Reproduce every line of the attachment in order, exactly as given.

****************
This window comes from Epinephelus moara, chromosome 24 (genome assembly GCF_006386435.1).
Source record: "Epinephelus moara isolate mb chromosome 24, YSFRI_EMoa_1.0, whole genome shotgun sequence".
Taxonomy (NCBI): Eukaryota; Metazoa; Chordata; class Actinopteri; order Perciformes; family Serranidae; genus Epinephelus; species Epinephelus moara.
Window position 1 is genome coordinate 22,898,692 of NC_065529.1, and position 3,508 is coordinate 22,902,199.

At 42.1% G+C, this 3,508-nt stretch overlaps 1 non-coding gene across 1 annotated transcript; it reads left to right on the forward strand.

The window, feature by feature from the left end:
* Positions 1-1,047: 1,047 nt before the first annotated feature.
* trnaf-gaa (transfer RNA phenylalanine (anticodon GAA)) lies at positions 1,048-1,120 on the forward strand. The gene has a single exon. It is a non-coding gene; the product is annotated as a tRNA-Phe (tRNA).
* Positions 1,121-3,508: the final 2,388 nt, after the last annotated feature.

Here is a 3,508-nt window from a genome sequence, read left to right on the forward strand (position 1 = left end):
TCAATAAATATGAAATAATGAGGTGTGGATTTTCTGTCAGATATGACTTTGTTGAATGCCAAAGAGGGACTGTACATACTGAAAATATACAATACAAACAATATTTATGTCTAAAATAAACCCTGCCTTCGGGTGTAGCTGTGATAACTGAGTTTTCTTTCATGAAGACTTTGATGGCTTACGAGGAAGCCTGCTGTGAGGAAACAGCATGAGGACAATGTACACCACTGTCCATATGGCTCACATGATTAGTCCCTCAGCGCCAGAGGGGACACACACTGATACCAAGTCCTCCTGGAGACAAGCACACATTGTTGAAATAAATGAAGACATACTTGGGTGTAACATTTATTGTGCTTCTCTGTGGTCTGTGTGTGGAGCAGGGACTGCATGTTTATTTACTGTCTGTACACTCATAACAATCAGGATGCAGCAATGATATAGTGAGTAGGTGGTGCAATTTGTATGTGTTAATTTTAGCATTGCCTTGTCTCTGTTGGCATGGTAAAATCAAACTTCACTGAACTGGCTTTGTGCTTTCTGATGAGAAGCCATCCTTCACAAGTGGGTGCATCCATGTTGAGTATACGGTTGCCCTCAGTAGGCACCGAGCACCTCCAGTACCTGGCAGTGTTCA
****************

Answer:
This window comes from Epinephelus moara, chromosome 24 (genome assembly GCF_006386435.1).
Source record: "Epinephelus moara isolate mb chromosome 24, YSFRI_EMoa_1.0, whole genome shotgun sequence".
Taxonomy (NCBI): Eukaryota; Metazoa; Chordata; class Actinopteri; order Perciformes; family Serranidae; genus Epinephelus; species Epinephelus moara.
Window position 1 is genome coordinate 22,898,692 of NC_065529.1, and position 3,508 is coordinate 22,902,199.

At 42.1% G+C, this 3,508-nt stretch overlaps 1 non-coding gene across 1 annotated transcript; it reads left to right on the forward strand.

The window, feature by feature from the left end:
* Positions 1-1,047: 1,047 nt before the first annotated feature.
* trnaf-gaa (transfer RNA phenylalanine (anticodon GAA)) lies at positions 1,048-1,120 on the forward strand. The gene has a single exon. It is a non-coding gene; the product is annotated as a tRNA-Phe (tRNA).
* Positions 1,121-3,508: the final 2,388 nt, after the last annotated feature.

Here is a 3,508-nt window from a genome sequence, read left to right on the forward strand (position 1 = left end):
TCAATAAATATGAAATAATGAGGTGTGGATTTTCTGTCAGATATGACTTTGTTGAATGCCAAAGAGGGACTGTACATACTGAAAATATACAATACAAACAATATTTATGTCTAAAATAAACCCTGCCTTCGGGTGTAGCTGTGATAACTGAGTTTTCTTTCATGAAGACTTTGATGGCTTACGAGGAAGCCTGCTGTGAGGAAACAGCATGAGGACAATGTACACCACTGTCCATATGGCTCACATGATTAGTCCCTCAGCGCCAGAGGGGACACACACTGATACCAAGTCCTCCTGGAGACAAGCACACATTGTTGAAATAAATGAAGACATACTTGGGTGTAACATTTATTGTGCTTCTCTGTGGTCTGTGTGTGGAGCAGGGACTGCATGTTTATTTACTGTCTGTACACTCATAACAATCAGGATGCAGCAATGATATAGTGAGTAGGTGGTGCAATTTGTATGTGTTAATTTTAGCATTGCCTTGTCTCTGTTGGCATGGTAAAATCAAACTTCACTGAACTGGCTTTGTGCTTTCTGATGAGAAGCCATCCTTCACAAGTGGGTGCATCCATGTTGAGTATACGGTTGCCCTCAGTAGGCACCGAGCACCTCCAGTACCTGGCAGTGTTCA